DVD and CD Sales

A decade ago, CD unit sales were an integral part of the payoff for these companies. Software distribution, however, has flipped this business model on its head.

Instead of driving to the local music store to purchase the latest release, we download it onto a portable player or our newest cell phone.

All of this has directly affected the roles and positions of the people that make the music business go around. Job responsibilities have blended, some have been eliminated, and others have been created. All as a representation of the times.

With the exception of DVD pirating and the security of pre-released films being threatened, the film industry actually has been doing quite well. “Advancements in technology have created more avenues for visual programming than ever before,” states Jay Noble, Director of Alumni Relations at Full Sail Real World Education in Winter Park, Florida. Once again, the availability, affordability, and portability of equipment have allowed stifled visionaries to enter the game. “One look at the credits for today’s major motion pictures (compared to those of 10 or 20 years ago) will certainly show that digital technology has become a cornerstone in the production and post-production process.” Marc Loftus, Senior Editor for Post Magazine reflects a similar opinion.” Currently, the growth of mobile devices – cell phones, PSP, iPod, etc., are creating a demand for more content. This is opening up opportunities for more individuals to create content cost effectively and I see this trend continuing,” says Loftus.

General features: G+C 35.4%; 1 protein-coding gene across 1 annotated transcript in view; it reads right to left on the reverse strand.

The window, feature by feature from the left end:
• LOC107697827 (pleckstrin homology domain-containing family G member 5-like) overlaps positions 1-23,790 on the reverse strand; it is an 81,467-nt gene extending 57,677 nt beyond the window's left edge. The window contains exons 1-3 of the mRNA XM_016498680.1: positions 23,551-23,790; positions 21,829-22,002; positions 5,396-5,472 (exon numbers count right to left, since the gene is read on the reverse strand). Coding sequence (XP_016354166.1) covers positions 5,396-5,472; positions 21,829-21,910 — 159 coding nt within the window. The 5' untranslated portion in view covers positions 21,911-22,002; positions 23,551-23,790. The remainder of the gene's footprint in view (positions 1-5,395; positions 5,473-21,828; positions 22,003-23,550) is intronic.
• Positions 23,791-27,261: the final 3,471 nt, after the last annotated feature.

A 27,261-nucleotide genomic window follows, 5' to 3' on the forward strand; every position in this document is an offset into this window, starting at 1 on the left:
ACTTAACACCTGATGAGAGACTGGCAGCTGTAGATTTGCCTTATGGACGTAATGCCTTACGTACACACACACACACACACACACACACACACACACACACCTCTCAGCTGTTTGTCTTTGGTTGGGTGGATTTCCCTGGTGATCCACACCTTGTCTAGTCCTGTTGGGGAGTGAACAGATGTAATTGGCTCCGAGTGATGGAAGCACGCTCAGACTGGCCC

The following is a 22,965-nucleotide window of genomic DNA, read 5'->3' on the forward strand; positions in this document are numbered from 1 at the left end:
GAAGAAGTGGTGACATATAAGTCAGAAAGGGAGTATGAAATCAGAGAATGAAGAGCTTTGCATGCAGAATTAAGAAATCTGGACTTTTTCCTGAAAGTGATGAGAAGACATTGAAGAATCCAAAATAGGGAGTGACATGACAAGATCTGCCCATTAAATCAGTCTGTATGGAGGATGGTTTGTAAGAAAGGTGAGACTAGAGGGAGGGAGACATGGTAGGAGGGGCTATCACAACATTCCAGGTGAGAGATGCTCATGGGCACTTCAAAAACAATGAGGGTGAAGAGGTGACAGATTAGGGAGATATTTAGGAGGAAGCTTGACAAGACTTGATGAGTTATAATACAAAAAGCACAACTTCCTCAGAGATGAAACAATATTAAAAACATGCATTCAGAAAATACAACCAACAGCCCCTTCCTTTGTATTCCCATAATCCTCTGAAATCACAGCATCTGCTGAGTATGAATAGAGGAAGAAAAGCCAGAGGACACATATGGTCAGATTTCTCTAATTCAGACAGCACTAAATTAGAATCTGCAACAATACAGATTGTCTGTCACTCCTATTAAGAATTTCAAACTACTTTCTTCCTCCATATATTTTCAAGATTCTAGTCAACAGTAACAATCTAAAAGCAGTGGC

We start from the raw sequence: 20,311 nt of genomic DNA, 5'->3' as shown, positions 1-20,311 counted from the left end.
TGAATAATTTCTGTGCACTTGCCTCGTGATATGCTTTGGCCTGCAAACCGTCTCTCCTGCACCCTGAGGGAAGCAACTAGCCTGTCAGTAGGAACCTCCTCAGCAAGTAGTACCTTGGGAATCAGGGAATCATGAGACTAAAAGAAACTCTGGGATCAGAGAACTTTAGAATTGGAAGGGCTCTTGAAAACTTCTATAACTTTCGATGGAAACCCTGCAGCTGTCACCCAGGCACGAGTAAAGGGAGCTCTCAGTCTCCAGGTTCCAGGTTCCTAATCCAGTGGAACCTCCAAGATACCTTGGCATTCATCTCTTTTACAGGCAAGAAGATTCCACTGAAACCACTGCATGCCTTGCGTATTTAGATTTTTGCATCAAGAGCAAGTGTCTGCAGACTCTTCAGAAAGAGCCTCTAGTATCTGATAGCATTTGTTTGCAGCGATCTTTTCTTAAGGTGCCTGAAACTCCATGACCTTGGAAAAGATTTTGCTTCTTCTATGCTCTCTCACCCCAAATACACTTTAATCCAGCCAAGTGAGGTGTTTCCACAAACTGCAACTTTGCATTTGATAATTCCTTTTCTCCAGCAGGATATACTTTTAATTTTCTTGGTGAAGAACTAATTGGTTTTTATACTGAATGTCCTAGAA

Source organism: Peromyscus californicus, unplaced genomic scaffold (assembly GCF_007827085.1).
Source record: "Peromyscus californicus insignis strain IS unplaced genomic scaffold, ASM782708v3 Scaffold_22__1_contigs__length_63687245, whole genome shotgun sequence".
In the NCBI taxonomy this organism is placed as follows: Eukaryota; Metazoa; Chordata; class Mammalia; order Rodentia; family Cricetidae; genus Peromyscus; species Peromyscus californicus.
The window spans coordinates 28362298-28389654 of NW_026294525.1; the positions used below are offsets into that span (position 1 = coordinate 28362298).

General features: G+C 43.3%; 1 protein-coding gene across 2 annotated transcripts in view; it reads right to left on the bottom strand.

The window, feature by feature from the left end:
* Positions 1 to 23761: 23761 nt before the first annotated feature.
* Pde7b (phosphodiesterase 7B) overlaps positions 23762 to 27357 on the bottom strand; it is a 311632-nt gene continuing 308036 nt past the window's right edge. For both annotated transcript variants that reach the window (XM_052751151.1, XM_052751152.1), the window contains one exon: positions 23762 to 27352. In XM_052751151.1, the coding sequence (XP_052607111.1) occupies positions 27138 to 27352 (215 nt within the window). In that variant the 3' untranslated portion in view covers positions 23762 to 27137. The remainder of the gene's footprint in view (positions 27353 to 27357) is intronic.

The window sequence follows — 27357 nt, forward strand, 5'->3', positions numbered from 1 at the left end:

The constant advancement and growth in these trends will drive new avenues and ultimately open new doors for jobseekers in the Music & Film industry.


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